Eva Kailis was one of the EU Parliament’s 14 vice presidents. She was a member of the S&D party, and her portfolio included special responsibilities related to the Middle East, where she emerged as one of Qatar’s most vocal defenders.
Kaili’s partner, Francesco Giorgi, has also been reportedly detained. He is a parliamentary assistant and an adviser to the European Parliament on the Middle East and North Africa region. Until January, he was listed as a senior volunteer advisor with Fight Impunity.
Another suspect, according to Italian news agency Ansa, is Niccolò Figa-Talamanca, who runs the NGO No Peace Without Justice. This organisation focuses on international criminal justice, human rights and promoting democracy in the Middle East and North Africa and shares the same address as Fight Impunity.
Why is Qatar lobbying?
In the west, Qatar has had an image problem for years, particularly with allegations of slave-like conditions for the migrant workers who built the skyscrapers and stadiums for the World Cup, and because of accusations of corruption and controversial deals with other states to gain influence internationally.
As Qatar is trying to work out deals with EU countries for its natural gas, maintaining a good reputation remains crucial.
In a statement to Agence France Presse (AFP), a Qatari government spokesperson said: “We are not aware of any details of an investigation. Any claims of misconduct by the State of Qatar are gravely misinformed”.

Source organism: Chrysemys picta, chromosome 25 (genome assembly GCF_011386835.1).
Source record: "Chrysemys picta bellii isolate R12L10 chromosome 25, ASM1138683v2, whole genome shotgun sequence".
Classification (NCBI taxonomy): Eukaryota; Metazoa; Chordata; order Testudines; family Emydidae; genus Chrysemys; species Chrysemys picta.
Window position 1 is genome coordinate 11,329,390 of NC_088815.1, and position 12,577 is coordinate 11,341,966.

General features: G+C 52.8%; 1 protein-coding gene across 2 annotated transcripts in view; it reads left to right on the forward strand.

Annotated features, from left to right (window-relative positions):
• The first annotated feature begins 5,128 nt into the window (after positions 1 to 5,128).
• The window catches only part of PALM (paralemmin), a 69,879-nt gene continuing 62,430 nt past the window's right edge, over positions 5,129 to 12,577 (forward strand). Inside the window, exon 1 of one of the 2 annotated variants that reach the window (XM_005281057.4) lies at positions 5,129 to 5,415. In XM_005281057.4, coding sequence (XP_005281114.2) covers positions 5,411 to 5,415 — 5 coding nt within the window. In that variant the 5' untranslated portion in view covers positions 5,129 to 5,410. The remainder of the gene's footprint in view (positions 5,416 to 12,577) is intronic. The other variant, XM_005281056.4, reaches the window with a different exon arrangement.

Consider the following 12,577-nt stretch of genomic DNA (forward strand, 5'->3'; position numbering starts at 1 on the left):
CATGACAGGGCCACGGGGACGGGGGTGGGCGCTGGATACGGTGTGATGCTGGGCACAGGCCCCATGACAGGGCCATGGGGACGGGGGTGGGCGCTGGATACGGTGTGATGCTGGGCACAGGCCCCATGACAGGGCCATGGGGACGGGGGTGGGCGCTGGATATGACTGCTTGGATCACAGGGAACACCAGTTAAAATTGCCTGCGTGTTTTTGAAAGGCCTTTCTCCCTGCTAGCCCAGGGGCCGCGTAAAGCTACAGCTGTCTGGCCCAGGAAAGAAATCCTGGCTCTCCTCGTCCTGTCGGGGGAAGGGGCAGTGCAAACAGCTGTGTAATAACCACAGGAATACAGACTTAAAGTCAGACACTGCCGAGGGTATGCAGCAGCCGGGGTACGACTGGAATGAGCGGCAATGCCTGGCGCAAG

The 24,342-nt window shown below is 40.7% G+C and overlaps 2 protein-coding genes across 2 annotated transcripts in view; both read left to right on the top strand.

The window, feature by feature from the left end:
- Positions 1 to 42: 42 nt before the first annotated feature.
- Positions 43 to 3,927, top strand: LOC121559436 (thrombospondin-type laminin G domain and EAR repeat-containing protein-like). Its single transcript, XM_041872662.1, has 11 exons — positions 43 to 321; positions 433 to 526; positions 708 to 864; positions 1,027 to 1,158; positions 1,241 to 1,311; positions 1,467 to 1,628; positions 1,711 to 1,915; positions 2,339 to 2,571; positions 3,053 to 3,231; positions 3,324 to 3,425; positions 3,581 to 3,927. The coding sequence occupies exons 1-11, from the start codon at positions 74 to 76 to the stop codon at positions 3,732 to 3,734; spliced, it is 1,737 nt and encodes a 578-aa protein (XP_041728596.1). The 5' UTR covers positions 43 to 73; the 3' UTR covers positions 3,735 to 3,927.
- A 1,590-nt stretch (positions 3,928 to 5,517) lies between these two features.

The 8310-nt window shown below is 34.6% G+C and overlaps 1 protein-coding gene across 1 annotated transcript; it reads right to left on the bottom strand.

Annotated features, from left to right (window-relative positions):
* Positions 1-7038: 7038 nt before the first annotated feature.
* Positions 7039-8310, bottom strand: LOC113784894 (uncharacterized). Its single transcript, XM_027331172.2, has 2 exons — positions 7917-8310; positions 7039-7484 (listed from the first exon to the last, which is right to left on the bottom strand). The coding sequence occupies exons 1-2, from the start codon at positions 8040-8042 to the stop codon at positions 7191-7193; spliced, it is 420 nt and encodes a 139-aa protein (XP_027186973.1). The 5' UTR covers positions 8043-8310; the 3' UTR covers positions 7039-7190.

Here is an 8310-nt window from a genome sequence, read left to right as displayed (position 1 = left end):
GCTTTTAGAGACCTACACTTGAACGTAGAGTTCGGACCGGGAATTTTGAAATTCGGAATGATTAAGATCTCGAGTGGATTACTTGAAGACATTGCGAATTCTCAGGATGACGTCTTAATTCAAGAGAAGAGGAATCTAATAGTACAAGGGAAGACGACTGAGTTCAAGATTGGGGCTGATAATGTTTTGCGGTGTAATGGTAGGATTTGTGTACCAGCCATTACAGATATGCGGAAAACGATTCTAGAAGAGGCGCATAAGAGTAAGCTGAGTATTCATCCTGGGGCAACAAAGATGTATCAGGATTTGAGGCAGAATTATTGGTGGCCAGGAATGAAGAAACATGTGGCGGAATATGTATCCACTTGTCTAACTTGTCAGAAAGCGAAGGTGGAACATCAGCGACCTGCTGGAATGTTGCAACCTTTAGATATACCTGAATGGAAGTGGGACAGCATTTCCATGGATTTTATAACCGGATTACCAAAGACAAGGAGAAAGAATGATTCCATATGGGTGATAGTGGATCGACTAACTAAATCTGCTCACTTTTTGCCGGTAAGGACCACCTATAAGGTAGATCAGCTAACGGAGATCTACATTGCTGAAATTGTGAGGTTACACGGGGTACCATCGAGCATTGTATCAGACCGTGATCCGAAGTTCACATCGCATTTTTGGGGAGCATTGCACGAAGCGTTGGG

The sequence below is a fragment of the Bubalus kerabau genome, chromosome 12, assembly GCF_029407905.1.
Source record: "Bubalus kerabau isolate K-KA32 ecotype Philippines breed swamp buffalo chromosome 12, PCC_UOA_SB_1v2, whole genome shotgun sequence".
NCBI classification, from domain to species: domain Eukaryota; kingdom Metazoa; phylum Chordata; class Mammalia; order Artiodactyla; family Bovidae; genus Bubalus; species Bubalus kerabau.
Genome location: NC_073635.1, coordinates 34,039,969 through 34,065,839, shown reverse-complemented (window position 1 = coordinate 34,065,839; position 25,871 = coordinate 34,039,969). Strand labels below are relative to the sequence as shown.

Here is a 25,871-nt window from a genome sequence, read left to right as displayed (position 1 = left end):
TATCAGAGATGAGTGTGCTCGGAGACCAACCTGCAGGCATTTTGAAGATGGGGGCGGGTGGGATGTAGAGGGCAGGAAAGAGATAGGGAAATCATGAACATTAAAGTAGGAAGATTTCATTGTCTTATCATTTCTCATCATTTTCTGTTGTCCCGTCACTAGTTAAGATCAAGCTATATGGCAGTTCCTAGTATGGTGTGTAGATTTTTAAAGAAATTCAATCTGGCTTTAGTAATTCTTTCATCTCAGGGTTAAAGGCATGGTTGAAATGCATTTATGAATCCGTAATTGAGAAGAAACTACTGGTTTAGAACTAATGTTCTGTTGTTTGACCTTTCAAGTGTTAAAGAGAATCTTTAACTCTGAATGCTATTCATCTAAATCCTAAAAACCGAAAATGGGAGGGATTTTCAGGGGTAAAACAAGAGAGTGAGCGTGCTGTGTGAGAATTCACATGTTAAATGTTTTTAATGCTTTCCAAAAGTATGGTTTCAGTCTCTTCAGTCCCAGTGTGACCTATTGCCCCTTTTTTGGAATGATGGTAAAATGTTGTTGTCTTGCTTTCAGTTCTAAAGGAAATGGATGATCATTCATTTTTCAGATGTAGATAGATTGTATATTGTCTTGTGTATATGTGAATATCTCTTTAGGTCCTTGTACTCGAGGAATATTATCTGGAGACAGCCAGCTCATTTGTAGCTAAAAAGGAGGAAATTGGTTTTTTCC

Qatar’s gains within the EU Parliament
Eva Kaili was arguably one of Qatar’s most prominent defenders. Despite deep international concerns about conditions for the world cup stadium construction workers, Kaili recently stated that the country was a “frontrunner in labour rights” after meeting with the country’s labour minister.
On 24 November, as the plenary passed a resolution “deplor[ing] the deaths of thousands of migrant workers,” Kaili took the floor to praise the “historical transformation” of Qatar brought on by the World Cup. Similarly, according to Politico, she showed up to vote in favour of visa liberalisation for Qatar and Kuwait in the Parliament’s justice and home affairs committee — even though she’s not a committee member.
Until Monday, a proposal to give Qataris visa-free travel to the EU’s Schengen was also moving forward in Parliament but has now been paused.
It has yet to be determined whether the praise and advantages bestowed on Qatar are due to legitimate personal convictions or due to the alleged persuasion campaign by Panzeri, who, for all we know, may be unrelated to the suspected Qatari bribery operation.
What is certain is that the ongoing scandal has brought into sharp focus the European Parliament’s vulnerability to influence from lobbyists and external countries.
The European Parliament has less stringent rules than the European Commission on transparency and relations with lobbyists. A cross-party majority of MEPs has long rejected any proposal to tighten these rules.
Only last week, Transparency International published a report that found MEPs’ publication of their lobby meetings patchy at best. The information was based on an analysis of more than 28,000 lobby meetings published by Members of the European Parliament (MEPs) and found that between June 2019 and July 2022, just over half of MEPs used the Parliament’s publication system.
In reaction to the unfolding European Parliament scandal, Michiel van Hulten, Director of Transparency International EU, said, “While this may be the most egregious case of alleged corruption the European Parliament has seen in many years, it is not an isolated incident. Over many decades, the Parliament has allowed a culture of impunity to develop, with a combination of lax financial rules and controls and a complete lack of independent (or indeed any) ethics oversight”.
He added, “In many ways, it has become a law unto itself.”